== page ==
A Russian defense official said two French-built Mistral-class warships on order for the Russian navy will be retrofitted with Russian weapons systems after their delivery, signaling that Western sanctions against Russia may have succeeded in scaling back the military technology transfer proposed in the Mistral sale deal.
"The construction of the Vladivostok [the second Mistral ship] is being completed. … She will be retrofitted with Russian-made weapons at port [in St. Petersburg]," Igor Sevastyano, a spokesman for Russia's state arms import and export agency was quoted by news agency Interfax as saying Wednesday at an arms expo outside Moscow.
France's 2011 deal to supply Russia with two Mistral assault ships was part of a 1.2 billion euro ($1.6 million) technology transfer agreement. Officials have remained coy about exactly what cutting edge French technology would be supplied along with the ships, but the expectation was that the deal would be a major boost to Russia's technical military expertise.
But since Russia's annexation of Crimea from Ukraine in March, the West has been expanding sanctions against Russia. In July, the country's defense industry was hit by an EU arms embargo. While stopping short of actually prohibiting the delivery of the ships and transfer of related shipbuilding technologies, this appears to have nixed the possibility of the warships from being outfitted with advanced French gear.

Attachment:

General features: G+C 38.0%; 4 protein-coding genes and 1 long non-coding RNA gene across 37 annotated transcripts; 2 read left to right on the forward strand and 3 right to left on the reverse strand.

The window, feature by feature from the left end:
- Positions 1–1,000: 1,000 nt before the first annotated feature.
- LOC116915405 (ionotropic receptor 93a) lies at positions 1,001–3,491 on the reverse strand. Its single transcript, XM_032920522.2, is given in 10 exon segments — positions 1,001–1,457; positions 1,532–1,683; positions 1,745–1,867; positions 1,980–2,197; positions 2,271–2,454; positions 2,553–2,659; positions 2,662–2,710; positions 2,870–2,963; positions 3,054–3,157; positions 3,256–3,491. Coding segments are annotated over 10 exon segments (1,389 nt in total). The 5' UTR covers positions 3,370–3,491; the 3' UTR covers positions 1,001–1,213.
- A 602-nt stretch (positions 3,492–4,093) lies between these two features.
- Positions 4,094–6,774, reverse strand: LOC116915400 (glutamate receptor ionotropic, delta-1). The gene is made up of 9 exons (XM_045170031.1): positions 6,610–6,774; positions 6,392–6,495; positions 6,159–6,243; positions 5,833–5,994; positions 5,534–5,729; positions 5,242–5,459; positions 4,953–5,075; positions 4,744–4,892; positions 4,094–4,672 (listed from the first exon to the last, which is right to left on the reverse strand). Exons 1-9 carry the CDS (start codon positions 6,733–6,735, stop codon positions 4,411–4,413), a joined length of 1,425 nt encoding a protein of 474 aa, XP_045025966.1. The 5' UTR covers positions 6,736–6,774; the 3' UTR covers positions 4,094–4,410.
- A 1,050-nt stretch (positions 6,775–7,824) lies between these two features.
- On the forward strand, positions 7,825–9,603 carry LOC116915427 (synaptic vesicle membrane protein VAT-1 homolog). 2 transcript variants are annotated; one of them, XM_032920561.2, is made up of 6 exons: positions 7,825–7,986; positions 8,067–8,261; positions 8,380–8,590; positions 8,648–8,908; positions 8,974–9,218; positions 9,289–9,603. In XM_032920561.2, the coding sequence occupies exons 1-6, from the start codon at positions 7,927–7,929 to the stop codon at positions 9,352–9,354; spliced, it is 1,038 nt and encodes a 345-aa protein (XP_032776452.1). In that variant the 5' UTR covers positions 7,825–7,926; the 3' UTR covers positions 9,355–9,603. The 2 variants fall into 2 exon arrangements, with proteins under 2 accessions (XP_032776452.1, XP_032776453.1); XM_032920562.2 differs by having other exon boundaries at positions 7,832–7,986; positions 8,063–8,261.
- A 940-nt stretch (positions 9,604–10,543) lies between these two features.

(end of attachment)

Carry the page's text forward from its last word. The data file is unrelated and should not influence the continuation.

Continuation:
The first of the two warships, the Sevastopol, has already been launched and is undergoing final preparations for its delivery to the Russian navy later this year, while its sister ship, the Vladivostok, is not expected to be delivered until November 2015.
Washington and several of its NATO allies have pressured Paris to ax the deal, which Western leaders believe will enable potential Russian military aggression against NATO member states and pro-Western post-Soviet states near the Black Sea.
France, for whom the loss of the contract would be a major economic blow, has resisted pressure to withhold delivery of the first Mistral. French President Francois Hollande said in July the decision to follow through on the second vessel would "depend on Russia's attitude," referring to Moscow's support of separatists in eastern Ukraine, Reuters reported.
If everything goes according to plan and Moscow receives its new warships, the vessels will begin their induction into the Russian navy by stopping off at St. Petersburg's Northern Wharf shipyard to receive a full complement of Russian-made weapons systems.
Russian sailors are currently training on how to operate the warships, which are unlike anything else currently serving in the Russian navy. Although one Soviet-era aircraft carrier remains in service, it is plagued by technical troubles. The Mistral-class amphibious assault helicopter carriers are significantly more advanced in the areas of command and control systems, as well as communications.